sweet messages from strangers, is a common-sense rule, and should now be part of the good habits of the internet user and of those who use digital services. Yet online scams by sending messages are commonplace. In the specific case, we return to shed light on scam attempts through WhatsApp, one of the most widespread and used messaging platforms. The modus operandi of these scammers can be summarized as follows
- use a VoIP telephone number (a practice that is prohibited by WhatsApp regulations, which are in any case circumvented)
- target a particular user or random users
- when they find a valid phone number they send a message asking something like “Sorry, who are you? I found you in my address book”. With these messages, always with kind tones, they try to win the victim’s trust
- then they ask for some details such as name, age, and a job
- at the end of the conversation they ask to be added to the contact list of a social account (e.g. Instagram and Facebook)
Putting strangers on your social contact list may not be a good idea, since it opens the door to the possibility that the attacker blackmails the user by stealing, for example, both real photos contained in the account and photos that are appropriately retouched, and threatening to disclose them. Without neglecting the fact that adding a stranger to the circle of friends/contacts allows him to know other personal information of the victim (who are his friends, what he does, when he does it, etc.), which could be exploited to perform others types of offenses. It may all seem very theoretical, but the reflection on the risks associated with these scam attempts comes from the experience told by the colleagues of WaBetaInfo and enriched with the screenshot that shows how the conversation with the scammer ends.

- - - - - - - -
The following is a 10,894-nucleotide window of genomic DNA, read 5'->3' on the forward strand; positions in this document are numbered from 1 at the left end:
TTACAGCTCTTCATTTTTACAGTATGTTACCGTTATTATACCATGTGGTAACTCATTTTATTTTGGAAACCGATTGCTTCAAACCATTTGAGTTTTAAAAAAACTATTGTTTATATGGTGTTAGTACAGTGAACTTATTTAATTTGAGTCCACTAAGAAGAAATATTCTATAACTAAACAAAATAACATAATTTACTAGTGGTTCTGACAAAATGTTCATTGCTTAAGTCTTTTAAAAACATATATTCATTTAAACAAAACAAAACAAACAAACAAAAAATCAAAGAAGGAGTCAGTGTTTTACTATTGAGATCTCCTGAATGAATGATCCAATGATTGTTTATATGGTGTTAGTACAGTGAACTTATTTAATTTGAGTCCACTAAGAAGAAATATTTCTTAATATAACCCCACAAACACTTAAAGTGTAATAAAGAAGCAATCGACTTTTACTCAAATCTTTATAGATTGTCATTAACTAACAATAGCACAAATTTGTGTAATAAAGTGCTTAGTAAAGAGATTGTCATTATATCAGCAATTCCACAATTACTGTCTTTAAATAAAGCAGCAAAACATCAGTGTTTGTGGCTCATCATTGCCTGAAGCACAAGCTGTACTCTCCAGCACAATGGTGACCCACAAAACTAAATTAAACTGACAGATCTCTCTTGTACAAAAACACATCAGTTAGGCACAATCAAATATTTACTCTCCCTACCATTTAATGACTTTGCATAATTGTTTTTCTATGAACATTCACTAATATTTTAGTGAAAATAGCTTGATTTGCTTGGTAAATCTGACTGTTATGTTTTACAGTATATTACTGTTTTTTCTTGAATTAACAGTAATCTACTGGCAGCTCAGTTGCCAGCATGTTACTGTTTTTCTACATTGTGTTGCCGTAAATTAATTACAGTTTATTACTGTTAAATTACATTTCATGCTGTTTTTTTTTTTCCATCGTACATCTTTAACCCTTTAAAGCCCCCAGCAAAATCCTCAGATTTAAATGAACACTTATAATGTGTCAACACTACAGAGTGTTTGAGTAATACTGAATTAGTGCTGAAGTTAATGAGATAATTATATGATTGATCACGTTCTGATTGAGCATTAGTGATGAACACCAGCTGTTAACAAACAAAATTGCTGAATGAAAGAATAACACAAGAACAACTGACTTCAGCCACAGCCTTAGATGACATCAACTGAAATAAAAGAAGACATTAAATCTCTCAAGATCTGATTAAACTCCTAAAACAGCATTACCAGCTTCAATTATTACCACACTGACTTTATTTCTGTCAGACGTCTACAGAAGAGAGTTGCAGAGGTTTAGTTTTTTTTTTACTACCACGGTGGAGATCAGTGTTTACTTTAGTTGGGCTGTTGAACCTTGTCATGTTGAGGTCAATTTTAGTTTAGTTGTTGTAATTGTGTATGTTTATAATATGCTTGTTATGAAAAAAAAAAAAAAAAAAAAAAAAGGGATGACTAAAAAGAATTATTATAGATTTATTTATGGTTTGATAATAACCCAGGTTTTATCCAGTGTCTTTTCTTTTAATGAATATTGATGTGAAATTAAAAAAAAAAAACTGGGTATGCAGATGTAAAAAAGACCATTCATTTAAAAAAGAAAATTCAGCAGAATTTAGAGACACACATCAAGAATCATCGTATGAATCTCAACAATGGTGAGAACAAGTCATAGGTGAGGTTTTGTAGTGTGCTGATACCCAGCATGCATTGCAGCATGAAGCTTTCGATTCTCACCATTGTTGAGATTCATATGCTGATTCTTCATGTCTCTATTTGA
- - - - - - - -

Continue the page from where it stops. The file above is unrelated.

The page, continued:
Probably, users of digital services with a minimum of experience do not remotely think about the possibility of falling into the trap, but we must think that WhatsApp is used by a very diverse audience, among which there are also most vulnerable subjects – think of minors -; aggravating the situation is also the fact that in times of pandemic and social distancing some may not seem so bad the prospect of expanding their network of virtual contacts by accepting the request of a stranger. Bad idea.